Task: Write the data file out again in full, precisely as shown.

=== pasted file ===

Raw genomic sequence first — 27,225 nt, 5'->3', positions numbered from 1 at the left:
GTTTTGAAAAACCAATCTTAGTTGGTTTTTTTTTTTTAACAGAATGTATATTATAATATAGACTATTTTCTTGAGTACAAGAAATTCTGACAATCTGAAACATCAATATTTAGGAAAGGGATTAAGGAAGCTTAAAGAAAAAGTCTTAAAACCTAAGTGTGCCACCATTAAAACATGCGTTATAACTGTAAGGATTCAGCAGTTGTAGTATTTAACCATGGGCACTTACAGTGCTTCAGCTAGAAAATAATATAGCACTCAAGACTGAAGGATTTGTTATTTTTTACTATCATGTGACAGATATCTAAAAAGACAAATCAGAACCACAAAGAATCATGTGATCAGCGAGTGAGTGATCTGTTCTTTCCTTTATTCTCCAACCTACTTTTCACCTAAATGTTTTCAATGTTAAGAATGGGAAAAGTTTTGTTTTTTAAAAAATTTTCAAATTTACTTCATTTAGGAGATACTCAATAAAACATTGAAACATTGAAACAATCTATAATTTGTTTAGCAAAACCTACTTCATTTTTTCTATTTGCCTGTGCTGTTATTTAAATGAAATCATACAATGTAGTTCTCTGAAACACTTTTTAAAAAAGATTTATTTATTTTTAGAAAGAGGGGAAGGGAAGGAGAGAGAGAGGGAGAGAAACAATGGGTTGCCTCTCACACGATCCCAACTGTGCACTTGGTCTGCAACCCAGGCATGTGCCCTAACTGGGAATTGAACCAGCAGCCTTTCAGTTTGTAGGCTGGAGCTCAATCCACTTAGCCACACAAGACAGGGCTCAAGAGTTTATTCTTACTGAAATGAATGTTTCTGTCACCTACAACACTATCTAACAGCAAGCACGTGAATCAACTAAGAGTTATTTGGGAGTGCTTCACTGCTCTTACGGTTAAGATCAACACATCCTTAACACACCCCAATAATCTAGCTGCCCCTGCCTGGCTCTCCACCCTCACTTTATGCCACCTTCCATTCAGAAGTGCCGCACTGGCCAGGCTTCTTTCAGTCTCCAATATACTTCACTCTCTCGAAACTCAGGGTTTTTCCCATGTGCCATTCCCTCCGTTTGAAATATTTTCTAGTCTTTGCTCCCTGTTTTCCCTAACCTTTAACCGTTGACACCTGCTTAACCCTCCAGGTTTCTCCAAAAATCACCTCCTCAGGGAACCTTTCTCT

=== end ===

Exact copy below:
Raw genomic sequence first — 27,225 nt, 5'->3', positions numbered from 1 at the left:
GTTTTGAAAAACCAATCTTAGTTGGTTTTTTTTTTTTAACAGAATGTATATTATAATATAGACTATTTTCTTGAGTACAAGAAATTCTGACAATCTGAAACATCAATATTTAGGAAAGGGATTAAGGAAGCTTAAAGAAAAAGTCTTAAAACCTAAGTGTGCCACCATTAAAACATGCGTTATAACTGTAAGGATTCAGCAGTTGTAGTATTTAACCATGGGCACTTACAGTGCTTCAGCTAGAAAATAATATAGCACTCAAGACTGAAGGATTTGTTATTTTTTACTATCATGTGACAGATATCTAAAAAGACAAATCAGAACCACAAAGAATCATGTGATCAGCGAGTGAGTGATCTGTTCTTTCCTTTATTCTCCAACCTACTTTTCACCTAAATGTTTTCAATGTTAAGAATGGGAAAAGTTTTGTTTTTTAAAAAATTTTCAAATTTACTTCATTTAGGAGATACTCAATAAAACATTGAAACATTGAAACAATCTATAATTTGTTTAGCAAAACCTACTTCATTTTTTCTATTTGCCTGTGCTGTTATTTAAATGAAATCATACAATGTAGTTCTCTGAAACACTTTTTAAAAAAGATTTATTTATTTTTAGAAAGAGGGGAAGGGAAGGAGAGAGAGAGGGAGAGAAACAATGGGTTGCCTCTCACACGATCCCAACTGTGCACTTGGTCTGCAACCCAGGCATGTGCCCTAACTGGGAATTGAACCAGCAGCCTTTCAGTTTGTAGGCTGGAGCTCAATCCACTTAGCCACACAAGACAGGGCTCAAGAGTTTATTCTTACTGAAATGAATGTTTCTGTCACCTACAACACTATCTAACAGCAAGCACGTGAATCAACTAAGAGTTATTTGGGAGTGCTTCACTGCTCTTACGGTTAAGATCAACACATCCTTAACACACCCCAATAATCTAGCTGCCCCTGCCTGGCTCTCCACCCTCACTTTATGCCACCTTCCATTCAGAAGTGCCGCACTGGCCAGGCTTCTTTCAGTCTCCAATATACTTCACTCTCTCGAAACTCAGGGTTTTTCCCATGTGCCATTCCCTCCGTTTGAAATATTTTCTAGTCTTTGCTCCCTGTTTTCCCTAACCTTTAACCGTTGACACCTGCTTAACCCTCCAGGTTTCTCCAAAAATCACCTCCTCAGGGAACCTTTCTCT